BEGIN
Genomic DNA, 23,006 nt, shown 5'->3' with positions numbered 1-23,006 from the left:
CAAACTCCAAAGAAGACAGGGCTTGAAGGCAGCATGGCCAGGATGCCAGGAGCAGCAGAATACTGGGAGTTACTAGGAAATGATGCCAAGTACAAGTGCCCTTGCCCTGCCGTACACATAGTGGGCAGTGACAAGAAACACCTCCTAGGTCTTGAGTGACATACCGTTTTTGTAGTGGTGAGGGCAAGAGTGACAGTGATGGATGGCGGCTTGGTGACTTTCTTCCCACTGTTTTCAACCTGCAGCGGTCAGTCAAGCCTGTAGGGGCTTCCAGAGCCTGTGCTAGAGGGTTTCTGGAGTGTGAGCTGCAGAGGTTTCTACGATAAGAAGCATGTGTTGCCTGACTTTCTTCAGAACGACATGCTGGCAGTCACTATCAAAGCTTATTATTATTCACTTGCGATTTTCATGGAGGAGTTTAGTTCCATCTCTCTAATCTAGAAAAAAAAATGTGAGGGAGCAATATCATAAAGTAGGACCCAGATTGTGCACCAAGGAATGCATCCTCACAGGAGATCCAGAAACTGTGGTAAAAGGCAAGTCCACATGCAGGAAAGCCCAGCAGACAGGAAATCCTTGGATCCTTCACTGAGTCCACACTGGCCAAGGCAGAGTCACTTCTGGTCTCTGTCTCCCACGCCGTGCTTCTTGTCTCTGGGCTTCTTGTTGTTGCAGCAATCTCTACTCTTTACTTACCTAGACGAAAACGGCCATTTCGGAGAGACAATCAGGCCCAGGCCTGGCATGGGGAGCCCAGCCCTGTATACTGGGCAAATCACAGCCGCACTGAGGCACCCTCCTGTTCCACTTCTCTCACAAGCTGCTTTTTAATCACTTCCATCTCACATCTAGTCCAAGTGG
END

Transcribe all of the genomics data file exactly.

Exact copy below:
Genomic DNA, 23,006 nt, shown 5'->3' with positions numbered 1-23,006 from the left:
CAAACTCCAAAGAAGACAGGGCTTGAAGGCAGCATGGCCAGGATGCCAGGAGCAGCAGAATACTGGGAGTTACTAGGAAATGATGCCAAGTACAAGTGCCCTTGCCCTGCCGTACACATAGTGGGCAGTGACAAGAAACACCTCCTAGGTCTTGAGTGACATACCGTTTTTGTAGTGGTGAGGGCAAGAGTGACAGTGATGGATGGCGGCTTGGTGACTTTCTTCCCACTGTTTTCAACCTGCAGCGGTCAGTCAAGCCTGTAGGGGCTTCCAGAGCCTGTGCTAGAGGGTTTCTGGAGTGTGAGCTGCAGAGGTTTCTACGATAAGAAGCATGTGTTGCCTGACTTTCTTCAGAACGACATGCTGGCAGTCACTATCAAAGCTTATTATTATTCACTTGCGATTTTCATGGAGGAGTTTAGTTCCATCTCTCTAATCTAGAAAAAAAAATGTGAGGGAGCAATATCATAAAGTAGGACCCAGATTGTGCACCAAGGAATGCATCCTCACAGGAGATCCAGAAACTGTGGTAAAAGGCAAGTCCACATGCAGGAAAGCCCAGCAGACAGGAAATCCTTGGATCCTTCACTGAGTCCACACTGGCCAAGGCAGAGTCACTTCTGGTCTCTGTCTCCCACGCCGTGCTTCTTGTCTCTGGGCTTCTTGTTGTTGCAGCAATCTCTACTCTTTACTTACCTAGACGAAAACGGCCATTTCGGAGAGACAATCAGGCCCAGGCCTGGCATGGGGAGCCCAGCCCTGTATACTGGGCAAATCACAGCCGCACTGAGGCACCCTCCTGTTCCACTTCTCTCACAAGCTGCTTTTTAATCACTTCCATCTCACATCTAGTCCAAGTGG